Tech Industry

Cisco to enter consumer market

The networking giant plans to introduce technologies that cater to homes and individuals in the first half of next year.

The Internet backbone. Corporate enterprise networks. High-priced routers. These are the things most often associated with monolith Cisco Systems (CSCO).

But that could soon change.

In the first half of next year, the company will formalize a strategy to enter the consumer networking market by mobilizing a line of business around technologies that cater to homes and individuals, according to John Chambers, president and CEO of Cisco.

Cisco is currently divided into units focused on corporate enterprises, service providers, and small to medium-sized businesses.

Cisco is already laying a foundation for a consumer market play, with elements of ongoing Intel and Microsoft partnerships targeted at the typical residential user.

"Don't underestimate how far we already are in terms of adapting our technology for the consumer space," Chambers said in an interview with CNET's NEWS.COM.

The first examples of Cisco's move into the consumer arena are arriving in concert with partners. Cisco and Intel, for example, are in the midst of developing cable-modem technology to allow home users to surf the Net using the high-speed infrastructure normally associated with television.

Intel's cable modems will use Cisco's reference design implementation. The two giants are also working on set-top box technologies for Net surfing using the television set, security enhancements for desktop connections, and enabling easier use of multimedia technology--a bandwidth gobbler--on a network.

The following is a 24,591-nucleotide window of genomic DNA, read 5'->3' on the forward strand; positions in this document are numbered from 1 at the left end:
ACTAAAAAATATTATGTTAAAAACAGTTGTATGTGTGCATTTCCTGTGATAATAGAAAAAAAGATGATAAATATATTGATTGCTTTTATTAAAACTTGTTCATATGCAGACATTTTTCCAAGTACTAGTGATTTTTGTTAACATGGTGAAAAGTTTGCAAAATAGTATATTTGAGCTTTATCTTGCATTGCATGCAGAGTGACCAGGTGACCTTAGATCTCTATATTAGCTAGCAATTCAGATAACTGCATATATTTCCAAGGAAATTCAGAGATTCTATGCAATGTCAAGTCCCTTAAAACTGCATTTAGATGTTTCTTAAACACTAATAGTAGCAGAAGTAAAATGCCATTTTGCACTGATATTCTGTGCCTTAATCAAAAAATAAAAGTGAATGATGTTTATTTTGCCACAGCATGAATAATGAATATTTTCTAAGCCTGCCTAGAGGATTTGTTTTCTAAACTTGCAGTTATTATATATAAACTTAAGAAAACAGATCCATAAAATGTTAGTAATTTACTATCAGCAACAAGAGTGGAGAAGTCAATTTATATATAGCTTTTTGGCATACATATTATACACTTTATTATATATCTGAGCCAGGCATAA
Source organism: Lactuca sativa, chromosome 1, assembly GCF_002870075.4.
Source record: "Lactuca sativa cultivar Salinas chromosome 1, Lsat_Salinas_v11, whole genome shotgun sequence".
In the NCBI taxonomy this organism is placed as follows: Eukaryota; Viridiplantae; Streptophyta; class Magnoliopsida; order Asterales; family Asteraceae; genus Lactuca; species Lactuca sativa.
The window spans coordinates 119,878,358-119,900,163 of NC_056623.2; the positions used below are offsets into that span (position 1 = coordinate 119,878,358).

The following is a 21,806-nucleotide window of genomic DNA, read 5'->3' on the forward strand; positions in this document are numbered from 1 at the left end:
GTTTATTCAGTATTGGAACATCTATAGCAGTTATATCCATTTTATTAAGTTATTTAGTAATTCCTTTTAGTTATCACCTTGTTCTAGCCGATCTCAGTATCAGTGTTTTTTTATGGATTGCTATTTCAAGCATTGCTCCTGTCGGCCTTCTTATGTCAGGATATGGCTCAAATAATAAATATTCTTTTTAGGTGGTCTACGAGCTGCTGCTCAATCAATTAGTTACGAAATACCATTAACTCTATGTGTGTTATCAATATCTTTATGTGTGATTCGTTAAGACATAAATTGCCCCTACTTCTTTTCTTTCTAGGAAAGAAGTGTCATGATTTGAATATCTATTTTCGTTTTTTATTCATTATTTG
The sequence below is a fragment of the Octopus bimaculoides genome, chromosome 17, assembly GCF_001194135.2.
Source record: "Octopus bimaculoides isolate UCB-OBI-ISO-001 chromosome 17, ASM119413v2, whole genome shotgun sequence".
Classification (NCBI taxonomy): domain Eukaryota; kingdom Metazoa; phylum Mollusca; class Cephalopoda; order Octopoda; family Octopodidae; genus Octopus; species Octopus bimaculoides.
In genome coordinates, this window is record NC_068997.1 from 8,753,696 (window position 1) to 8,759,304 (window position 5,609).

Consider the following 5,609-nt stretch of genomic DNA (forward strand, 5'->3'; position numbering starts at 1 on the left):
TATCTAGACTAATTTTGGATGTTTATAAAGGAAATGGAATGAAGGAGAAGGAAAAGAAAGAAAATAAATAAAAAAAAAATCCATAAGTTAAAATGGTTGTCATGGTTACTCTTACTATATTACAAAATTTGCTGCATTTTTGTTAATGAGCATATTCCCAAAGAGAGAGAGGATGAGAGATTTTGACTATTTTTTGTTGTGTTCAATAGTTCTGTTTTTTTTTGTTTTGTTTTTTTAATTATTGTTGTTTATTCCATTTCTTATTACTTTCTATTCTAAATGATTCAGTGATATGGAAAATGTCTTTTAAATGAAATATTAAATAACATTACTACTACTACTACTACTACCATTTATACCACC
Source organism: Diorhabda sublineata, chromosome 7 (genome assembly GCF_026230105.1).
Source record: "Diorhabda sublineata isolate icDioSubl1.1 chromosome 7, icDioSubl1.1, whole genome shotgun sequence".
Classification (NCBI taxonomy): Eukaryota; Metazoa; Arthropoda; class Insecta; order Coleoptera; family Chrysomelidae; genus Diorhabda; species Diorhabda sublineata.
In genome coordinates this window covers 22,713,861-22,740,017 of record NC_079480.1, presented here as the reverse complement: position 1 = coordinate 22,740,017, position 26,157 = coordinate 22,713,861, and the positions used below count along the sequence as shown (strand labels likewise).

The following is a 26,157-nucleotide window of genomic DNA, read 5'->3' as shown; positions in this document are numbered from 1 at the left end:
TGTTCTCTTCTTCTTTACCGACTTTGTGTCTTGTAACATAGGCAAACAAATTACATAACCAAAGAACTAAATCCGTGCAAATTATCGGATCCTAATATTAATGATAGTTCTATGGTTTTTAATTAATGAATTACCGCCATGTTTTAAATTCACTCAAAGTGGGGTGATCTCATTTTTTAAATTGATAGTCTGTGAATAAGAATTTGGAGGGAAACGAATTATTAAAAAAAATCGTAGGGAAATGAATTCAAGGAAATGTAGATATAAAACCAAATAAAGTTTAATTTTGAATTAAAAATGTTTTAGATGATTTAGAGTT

Cisco is also working with Microsoft to add, among other things, more networking functions to that company's operating systems.

Analysts said Cisco's move into the residential market is only natural since the consumer user at one end requires heavy-duty networking gear at the other to surf the Net.

Martin Pyykkonen, networking analyst with Furman Selz, said, "What you want to make sure happens is that more people connect to the Internet. Anything Cisco can do to help that has a direct benefit for them."

Chambers said the company, in typical Cisco fashion, would start with a short list of expectations to test the market once the organization is formally announced. The move is intended to essentially shore up the last remaining area of market focus in networking-related products for Cisco.

The company has already moved to prop up an initiative to sell simplified networking gear to small businesses--an environment dominated by 3Com and a sales channel with which Cisco is generally unfamiliar. Cisco said the sheer size of the market and the opportunity necessitates a move into the space.

The small-business segment grew close to 50 percent quarter-to-quarter in the most recent period, showing that Cisco's attention to small businesses may be paying dividends, according to the company.